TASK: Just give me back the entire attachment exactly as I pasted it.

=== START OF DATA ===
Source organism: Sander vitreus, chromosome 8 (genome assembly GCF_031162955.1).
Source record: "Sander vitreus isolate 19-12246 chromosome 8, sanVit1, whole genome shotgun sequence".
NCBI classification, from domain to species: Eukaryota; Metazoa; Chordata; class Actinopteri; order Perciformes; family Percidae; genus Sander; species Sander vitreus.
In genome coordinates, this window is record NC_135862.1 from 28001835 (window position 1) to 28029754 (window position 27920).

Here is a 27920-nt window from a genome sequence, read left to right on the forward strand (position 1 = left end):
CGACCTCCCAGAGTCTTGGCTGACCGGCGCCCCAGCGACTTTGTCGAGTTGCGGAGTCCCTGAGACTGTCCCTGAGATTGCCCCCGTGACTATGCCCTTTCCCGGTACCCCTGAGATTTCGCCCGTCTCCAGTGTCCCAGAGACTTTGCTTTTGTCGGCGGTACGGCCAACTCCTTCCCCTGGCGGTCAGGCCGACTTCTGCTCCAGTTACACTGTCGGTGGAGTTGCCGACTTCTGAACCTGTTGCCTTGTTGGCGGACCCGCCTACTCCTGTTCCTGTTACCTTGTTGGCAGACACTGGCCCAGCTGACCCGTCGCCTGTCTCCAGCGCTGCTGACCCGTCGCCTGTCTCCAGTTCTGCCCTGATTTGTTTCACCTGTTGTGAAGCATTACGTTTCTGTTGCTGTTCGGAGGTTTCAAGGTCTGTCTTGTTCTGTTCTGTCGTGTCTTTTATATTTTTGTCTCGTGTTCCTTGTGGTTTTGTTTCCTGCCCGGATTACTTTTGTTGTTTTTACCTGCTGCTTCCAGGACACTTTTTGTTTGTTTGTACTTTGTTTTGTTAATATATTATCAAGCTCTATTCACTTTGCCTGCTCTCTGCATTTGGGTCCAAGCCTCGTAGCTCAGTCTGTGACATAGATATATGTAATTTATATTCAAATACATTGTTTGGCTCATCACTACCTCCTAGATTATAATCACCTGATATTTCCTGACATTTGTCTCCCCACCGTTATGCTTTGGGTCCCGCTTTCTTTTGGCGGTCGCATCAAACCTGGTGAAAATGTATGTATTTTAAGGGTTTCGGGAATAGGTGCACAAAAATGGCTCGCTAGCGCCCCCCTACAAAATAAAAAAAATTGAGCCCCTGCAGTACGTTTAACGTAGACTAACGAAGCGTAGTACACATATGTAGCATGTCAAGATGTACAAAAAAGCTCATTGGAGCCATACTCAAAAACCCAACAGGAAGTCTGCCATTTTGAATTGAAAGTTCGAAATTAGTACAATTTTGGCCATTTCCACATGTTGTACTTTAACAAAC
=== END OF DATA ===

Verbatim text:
Source organism: Sander vitreus, chromosome 8 (genome assembly GCF_031162955.1).
Source record: "Sander vitreus isolate 19-12246 chromosome 8, sanVit1, whole genome shotgun sequence".
NCBI classification, from domain to species: Eukaryota; Metazoa; Chordata; class Actinopteri; order Perciformes; family Percidae; genus Sander; species Sander vitreus.
In genome coordinates, this window is record NC_135862.1 from 28001835 (window position 1) to 28029754 (window position 27920).

Here is a 27920-nt window from a genome sequence, read left to right on the forward strand (position 1 = left end):
CGACCTCCCAGAGTCTTGGCTGACCGGCGCCCCAGCGACTTTGTCGAGTTGCGGAGTCCCTGAGACTGTCCCTGAGATTGCCCCCGTGACTATGCCCTTTCCCGGTACCCCTGAGATTTCGCCCGTCTCCAGTGTCCCAGAGACTTTGCTTTTGTCGGCGGTACGGCCAACTCCTTCCCCTGGCGGTCAGGCCGACTTCTGCTCCAGTTACACTGTCGGTGGAGTTGCCGACTTCTGAACCTGTTGCCTTGTTGGCGGACCCGCCTACTCCTGTTCCTGTTACCTTGTTGGCAGACACTGGCCCAGCTGACCCGTCGCCTGTCTCCAGCGCTGCTGACCCGTCGCCTGTCTCCAGTTCTGCCCTGATTTGTTTCACCTGTTGTGAAGCATTACGTTTCTGTTGCTGTTCGGAGGTTTCAAGGTCTGTCTTGTTCTGTTCTGTCGTGTCTTTTATATTTTTGTCTCGTGTTCCTTGTGGTTTTGTTTCCTGCCCGGATTACTTTTGTTGTTTTTACCTGCTGCTTCCAGGACACTTTTTGTTTGTTTGTACTTTGTTTTGTTAATATATTATCAAGCTCTATTCACTTTGCCTGCTCTCTGCATTTGGGTCCAAGCCTCGTAGCTCAGTCTGTGACATAGATATATGTAATTTATATTCAAATACATTGTTTGGCTCATCACTACCTCCTAGATTATAATCACCTGATATTTCCTGACATTTGTCTCCCCACCGTTATGCTTTGGGTCCCGCTTTCTTTTGGCGGTCGCATCAAACCTGGTGAAAATGTATGTATTTTAAGGGTTTCGGGAATAGGTGCACAAAAATGGCTCGCTAGCGCCCCCCTACAAAATAAAAAAAATTGAGCCCCTGCAGTACGTTTAACGTAGACTAACGAAGCGTAGTACACATATGTAGCATGTCAAGATGTACAAAAAAGCTCATTGGAGCCATACTCAAAAACCCAACAGGAAGTCTGCCATTTTGAATTGAAAGTTCGAAATTAGTACAATTTTGGCCATTTCCACATGTTGTACTTTAACAAAC